4. Authority of the Housing Ombudsman  – It is proposed to expand the authority of the Housing Ombudsman to determine that a Evacuation and Construction transaction is void. The Ombudsman already has such power with regard to certain, limited situations, such as the power to determine that a Evacuation and Construction transaction is void if the Ombudsman finds that an apartment owner signed the transaction in a language with which he is not familiar, and without having received an explanation of the principle points of the transaction from the developer or its representative. It is further proposed to provide that the Ombudsman may determine that a transaction is void also in situations where a transaction was signed following a false representation on the part of the developer, the exertion of unreasonable pressure and the exploitation of a disability. Such situations, as well as signing in an unknown language, will be defined as "prejudicially obtaining a signature".
  5. Mandatory Form of Evacuation and Construction Transactions  – In light of the disparity in information and power between rights owners and developers, it is proposed to define issues that must be included in Evacuation and Construction  transactions, with the transaction deemed void in their absence, including: the dates of the signatures, the identification details of the parties, the developer's warranty to provide guarantees, deadline dates for approval of the plan by the committees, and details of the contractor who will perform the work in practice.

From the above, we learn that Amendment No. 7 to the Evacuation and Construction Law, which is still a draft law in the process of deliberation, amendment, and approval by Knesset committees, may benefit all players in the field and streamline urban renewal processes. However, the Memorandum is not comprehensive, and there are many issues that should have been regulated under the current amendment, and which in our opinion might have further streamlined the procedures, such as expedited procedures for conducting proceedings against Insubordinate tenants.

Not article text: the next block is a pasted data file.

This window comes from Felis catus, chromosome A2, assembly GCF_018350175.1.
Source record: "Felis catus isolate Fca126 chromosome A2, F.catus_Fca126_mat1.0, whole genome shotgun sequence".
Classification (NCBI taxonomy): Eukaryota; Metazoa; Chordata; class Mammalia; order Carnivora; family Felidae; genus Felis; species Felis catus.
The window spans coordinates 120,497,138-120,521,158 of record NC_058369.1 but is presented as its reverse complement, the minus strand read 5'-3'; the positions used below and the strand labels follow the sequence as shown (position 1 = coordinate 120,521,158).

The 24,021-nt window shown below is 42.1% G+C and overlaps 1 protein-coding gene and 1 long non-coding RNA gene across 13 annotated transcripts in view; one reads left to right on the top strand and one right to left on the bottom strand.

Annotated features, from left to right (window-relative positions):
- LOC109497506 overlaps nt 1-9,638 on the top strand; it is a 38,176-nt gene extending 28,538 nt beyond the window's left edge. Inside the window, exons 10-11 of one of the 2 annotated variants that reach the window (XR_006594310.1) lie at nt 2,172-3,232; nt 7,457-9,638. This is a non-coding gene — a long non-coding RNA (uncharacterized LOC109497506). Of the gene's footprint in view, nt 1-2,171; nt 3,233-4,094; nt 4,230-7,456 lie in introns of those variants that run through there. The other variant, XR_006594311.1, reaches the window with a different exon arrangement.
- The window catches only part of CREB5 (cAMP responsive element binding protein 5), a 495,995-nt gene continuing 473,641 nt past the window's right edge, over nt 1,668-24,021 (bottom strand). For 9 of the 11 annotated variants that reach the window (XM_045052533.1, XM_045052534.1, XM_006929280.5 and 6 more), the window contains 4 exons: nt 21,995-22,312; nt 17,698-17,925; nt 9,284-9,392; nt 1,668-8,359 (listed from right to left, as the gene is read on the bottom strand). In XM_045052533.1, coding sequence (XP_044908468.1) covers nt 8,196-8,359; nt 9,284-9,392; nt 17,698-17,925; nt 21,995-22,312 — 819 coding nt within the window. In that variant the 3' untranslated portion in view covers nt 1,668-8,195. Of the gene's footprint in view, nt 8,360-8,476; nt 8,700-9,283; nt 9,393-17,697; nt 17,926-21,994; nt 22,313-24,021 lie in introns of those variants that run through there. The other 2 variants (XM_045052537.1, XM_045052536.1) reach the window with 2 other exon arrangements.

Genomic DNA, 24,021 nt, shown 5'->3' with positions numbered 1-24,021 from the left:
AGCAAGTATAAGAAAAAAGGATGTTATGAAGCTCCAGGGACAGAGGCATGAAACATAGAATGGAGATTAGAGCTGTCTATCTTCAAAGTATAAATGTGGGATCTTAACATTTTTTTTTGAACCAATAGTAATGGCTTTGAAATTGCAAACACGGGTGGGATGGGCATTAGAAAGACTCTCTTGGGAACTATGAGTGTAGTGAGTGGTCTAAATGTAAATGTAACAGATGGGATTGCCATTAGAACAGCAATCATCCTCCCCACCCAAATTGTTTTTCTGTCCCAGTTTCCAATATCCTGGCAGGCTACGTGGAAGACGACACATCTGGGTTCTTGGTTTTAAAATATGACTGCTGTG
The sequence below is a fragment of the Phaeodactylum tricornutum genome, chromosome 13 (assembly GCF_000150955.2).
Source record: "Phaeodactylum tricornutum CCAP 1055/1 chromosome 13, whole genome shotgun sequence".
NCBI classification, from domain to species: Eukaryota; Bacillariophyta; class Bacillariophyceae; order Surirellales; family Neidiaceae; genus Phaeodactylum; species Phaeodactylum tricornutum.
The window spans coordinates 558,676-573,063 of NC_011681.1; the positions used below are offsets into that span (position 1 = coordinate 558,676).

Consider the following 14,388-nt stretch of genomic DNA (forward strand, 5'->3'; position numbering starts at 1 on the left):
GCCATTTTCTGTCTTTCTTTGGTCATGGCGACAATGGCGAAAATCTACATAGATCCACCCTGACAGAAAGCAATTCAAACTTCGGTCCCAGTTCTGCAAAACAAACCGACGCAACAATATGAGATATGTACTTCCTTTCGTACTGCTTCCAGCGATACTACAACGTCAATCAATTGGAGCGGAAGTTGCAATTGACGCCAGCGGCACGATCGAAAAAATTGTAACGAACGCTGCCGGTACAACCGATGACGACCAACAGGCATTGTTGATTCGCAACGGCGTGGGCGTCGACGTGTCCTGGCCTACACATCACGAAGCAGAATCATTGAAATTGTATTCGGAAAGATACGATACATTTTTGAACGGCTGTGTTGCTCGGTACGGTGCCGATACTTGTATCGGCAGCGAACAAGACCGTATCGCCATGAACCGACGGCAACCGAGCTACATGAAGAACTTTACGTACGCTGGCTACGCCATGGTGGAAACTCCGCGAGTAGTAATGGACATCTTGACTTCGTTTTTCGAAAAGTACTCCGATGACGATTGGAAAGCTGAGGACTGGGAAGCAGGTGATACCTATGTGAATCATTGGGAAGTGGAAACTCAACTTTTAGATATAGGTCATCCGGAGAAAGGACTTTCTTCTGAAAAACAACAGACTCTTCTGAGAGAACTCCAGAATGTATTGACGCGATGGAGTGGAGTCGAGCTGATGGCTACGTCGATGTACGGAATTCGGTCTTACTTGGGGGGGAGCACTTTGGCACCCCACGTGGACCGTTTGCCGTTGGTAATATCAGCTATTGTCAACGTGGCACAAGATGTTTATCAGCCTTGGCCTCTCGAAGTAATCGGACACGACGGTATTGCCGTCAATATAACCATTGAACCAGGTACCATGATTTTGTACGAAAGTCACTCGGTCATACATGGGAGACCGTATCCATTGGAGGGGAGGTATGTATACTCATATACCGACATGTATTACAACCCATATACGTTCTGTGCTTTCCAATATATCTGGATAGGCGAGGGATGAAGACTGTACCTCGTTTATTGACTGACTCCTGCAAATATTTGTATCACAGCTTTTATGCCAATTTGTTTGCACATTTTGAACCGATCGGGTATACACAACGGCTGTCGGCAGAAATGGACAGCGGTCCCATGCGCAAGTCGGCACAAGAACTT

As is well known, one of the significant factors in an urban renewal project, both for the developer and for the apartment owners, is time. The legal system in Israel is burdensome and legal proceedings are dragged on and delayed for years in the courts. The "normal" legal procedures allow much (too much) room for manoeuvre for a Insubordinate tenant to exploit the time factor and drag the legal process over an extended period, sometimes out of an objective and hope that over time the developer and apartment owners will succumb to his demands. In our opinion, the legislature must find a solution also for the time factor, by way of establishing expedited procedures for claims brought against Insubordinate tenants.

As an aside we note that, even though in the Memorandum it is proposed to reduce the minimum number of signatures needed to promote an urban renewal project, we do not see a high probability that a developer will start advancing legal proceedings in cases where about 33% of the project's tenants refuse to proceed with it. In light of this, it is true that reducing the threshold required to initiate legal proceedings may theoretically assist in the promotion of a project, however, it is not certain that that developers will in practice choose to advance projects at the new signature threshold.


The Memorandum of law testifies to a change in the legislature's policy regarding the acceleration of processes in Evacuation and Construction projects, balancing the considerations of the majority of tenants and the developer who are interested in promoting a project, and the minority of tenants who oppose the project. Whether in reference to supporters or opponents of the project, we believe that streamlining the processes will contribute greater certainty to the parties regarding the promotion and execution of the project, and this is a welcome phenomenon, whatever the outcome at the end of the day.

Originally Published June 2021

The content of this article is intended to provide a general guide to the subject matter. Specialist advice should be sought about your specific circumstances.